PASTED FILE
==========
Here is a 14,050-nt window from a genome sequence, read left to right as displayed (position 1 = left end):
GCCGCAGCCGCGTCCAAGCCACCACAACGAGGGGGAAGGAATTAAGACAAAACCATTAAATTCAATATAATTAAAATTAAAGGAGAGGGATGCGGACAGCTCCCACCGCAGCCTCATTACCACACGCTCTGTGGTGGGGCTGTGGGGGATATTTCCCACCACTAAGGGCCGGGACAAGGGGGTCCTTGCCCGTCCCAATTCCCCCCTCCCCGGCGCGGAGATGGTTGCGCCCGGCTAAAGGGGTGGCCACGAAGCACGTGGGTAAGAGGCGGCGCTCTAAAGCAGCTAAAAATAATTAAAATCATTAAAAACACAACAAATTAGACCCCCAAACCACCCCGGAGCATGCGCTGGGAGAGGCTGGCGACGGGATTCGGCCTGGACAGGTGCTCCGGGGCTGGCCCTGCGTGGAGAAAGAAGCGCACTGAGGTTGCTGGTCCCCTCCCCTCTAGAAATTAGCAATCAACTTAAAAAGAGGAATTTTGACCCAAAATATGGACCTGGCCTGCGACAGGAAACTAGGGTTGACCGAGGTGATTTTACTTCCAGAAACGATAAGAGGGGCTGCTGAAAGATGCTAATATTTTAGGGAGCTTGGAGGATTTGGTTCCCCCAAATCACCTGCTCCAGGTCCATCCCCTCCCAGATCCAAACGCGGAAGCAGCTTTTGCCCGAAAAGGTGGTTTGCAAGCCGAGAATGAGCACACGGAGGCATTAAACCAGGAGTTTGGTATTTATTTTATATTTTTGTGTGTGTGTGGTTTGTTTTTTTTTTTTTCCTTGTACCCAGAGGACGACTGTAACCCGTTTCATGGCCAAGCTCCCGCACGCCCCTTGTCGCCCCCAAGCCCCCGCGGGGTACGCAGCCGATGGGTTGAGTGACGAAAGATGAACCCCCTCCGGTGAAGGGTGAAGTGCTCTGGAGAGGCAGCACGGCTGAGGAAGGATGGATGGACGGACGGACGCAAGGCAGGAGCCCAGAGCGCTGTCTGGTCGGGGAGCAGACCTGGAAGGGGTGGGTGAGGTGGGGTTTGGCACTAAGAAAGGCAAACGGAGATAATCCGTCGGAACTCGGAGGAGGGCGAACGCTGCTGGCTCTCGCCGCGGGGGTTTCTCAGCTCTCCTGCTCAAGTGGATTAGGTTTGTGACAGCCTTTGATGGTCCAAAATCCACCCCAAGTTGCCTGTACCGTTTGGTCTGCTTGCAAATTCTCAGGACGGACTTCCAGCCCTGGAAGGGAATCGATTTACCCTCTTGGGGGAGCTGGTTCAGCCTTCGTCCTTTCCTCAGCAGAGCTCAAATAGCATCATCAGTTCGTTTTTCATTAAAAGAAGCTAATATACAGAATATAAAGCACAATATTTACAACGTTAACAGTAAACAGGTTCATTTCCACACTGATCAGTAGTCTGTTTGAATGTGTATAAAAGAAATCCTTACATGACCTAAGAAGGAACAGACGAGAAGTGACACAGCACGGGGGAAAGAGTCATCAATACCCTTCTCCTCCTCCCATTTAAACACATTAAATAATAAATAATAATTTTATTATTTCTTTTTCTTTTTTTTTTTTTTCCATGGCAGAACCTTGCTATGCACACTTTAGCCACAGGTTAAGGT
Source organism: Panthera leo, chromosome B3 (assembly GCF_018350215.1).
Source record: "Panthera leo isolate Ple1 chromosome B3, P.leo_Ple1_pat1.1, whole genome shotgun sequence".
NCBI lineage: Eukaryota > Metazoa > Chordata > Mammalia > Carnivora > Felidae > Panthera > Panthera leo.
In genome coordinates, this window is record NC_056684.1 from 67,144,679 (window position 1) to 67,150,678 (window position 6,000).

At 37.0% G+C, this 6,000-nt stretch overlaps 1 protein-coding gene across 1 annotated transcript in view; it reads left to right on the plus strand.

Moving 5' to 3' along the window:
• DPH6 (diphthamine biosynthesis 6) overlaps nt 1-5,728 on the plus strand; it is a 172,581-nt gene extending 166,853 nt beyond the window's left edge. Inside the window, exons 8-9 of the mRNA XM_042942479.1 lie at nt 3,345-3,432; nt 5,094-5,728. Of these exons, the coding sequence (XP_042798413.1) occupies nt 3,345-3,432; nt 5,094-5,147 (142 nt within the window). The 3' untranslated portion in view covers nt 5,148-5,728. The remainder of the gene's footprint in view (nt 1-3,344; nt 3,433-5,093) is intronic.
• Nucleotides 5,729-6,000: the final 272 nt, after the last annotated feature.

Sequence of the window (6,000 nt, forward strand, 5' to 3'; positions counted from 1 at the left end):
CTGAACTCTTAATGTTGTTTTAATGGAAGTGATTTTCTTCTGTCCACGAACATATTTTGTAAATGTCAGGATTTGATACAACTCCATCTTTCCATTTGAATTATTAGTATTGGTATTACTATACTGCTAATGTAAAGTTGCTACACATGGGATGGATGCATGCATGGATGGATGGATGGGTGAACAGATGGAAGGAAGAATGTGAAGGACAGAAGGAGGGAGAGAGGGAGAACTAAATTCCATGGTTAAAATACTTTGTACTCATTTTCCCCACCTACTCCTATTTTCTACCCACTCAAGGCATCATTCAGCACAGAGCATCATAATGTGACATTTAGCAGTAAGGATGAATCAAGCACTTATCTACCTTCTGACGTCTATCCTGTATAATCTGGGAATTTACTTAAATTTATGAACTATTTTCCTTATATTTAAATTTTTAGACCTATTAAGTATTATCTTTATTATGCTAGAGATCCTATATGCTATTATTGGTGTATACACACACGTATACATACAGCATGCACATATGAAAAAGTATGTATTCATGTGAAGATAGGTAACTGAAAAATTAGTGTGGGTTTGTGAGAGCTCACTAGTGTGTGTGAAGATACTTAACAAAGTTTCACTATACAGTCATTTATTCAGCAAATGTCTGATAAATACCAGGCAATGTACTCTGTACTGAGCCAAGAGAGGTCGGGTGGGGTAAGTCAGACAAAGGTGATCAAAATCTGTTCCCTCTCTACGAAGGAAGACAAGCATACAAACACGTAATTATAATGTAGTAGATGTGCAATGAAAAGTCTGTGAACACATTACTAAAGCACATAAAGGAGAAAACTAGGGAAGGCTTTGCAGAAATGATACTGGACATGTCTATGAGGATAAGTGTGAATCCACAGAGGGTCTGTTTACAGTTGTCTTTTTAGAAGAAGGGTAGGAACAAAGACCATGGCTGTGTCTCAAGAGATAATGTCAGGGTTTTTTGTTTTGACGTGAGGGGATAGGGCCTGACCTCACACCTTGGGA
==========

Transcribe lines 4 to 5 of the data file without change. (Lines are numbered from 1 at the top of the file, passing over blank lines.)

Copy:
Source record: "Panthera leo isolate Ple1 chromosome B3, P.leo_Ple1_pat1.1, whole genome shotgun sequence".
NCBI lineage: Eukaryota > Metazoa > Chordata > Mammalia > Carnivora > Felidae > Panthera > Panthera leo.